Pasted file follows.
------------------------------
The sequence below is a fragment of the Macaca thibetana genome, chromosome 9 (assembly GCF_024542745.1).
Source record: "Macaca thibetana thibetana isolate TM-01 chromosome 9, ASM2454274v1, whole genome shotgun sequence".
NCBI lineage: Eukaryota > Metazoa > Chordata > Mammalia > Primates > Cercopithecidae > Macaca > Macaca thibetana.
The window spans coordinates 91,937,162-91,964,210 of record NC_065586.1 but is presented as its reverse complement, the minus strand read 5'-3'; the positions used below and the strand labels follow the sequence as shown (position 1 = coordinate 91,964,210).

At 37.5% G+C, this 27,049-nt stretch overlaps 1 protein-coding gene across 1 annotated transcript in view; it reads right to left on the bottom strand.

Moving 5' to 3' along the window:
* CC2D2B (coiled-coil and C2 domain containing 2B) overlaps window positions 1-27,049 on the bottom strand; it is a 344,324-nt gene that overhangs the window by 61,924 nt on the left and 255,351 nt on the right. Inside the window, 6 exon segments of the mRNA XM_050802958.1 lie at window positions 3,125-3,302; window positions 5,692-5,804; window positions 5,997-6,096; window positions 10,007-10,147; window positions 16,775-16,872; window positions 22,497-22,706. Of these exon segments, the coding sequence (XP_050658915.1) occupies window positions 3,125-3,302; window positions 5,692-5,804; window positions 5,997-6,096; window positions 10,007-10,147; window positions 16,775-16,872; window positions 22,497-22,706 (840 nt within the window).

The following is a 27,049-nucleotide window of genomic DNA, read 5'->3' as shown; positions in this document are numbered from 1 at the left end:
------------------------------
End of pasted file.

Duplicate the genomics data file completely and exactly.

The sequence below is a fragment of the Macaca thibetana genome, chromosome 9 (assembly GCF_024542745.1).
Source record: "Macaca thibetana thibetana isolate TM-01 chromosome 9, ASM2454274v1, whole genome shotgun sequence".
NCBI lineage: Eukaryota > Metazoa > Chordata > Mammalia > Primates > Cercopithecidae > Macaca > Macaca thibetana.
The window spans coordinates 91,937,162-91,964,210 of record NC_065586.1 but is presented as its reverse complement, the minus strand read 5'-3'; the positions used below and the strand labels follow the sequence as shown (position 1 = coordinate 91,964,210).

At 37.5% G+C, this 27,049-nt stretch overlaps 1 protein-coding gene across 1 annotated transcript in view; it reads right to left on the bottom strand.

Moving 5' to 3' along the window:
* CC2D2B (coiled-coil and C2 domain containing 2B) overlaps window positions 1-27,049 on the bottom strand; it is a 344,324-nt gene that overhangs the window by 61,924 nt on the left and 255,351 nt on the right. Inside the window, 6 exon segments of the mRNA XM_050802958.1 lie at window positions 3,125-3,302; window positions 5,692-5,804; window positions 5,997-6,096; window positions 10,007-10,147; window positions 16,775-16,872; window positions 22,497-22,706. Of these exon segments, the coding sequence (XP_050658915.1) occupies window positions 3,125-3,302; window positions 5,692-5,804; window positions 5,997-6,096; window positions 10,007-10,147; window positions 16,775-16,872; window positions 22,497-22,706 (840 nt within the window).

The following is a 27,049-nucleotide window of genomic DNA, read 5'->3' as shown; positions in this document are numbered from 1 at the left end: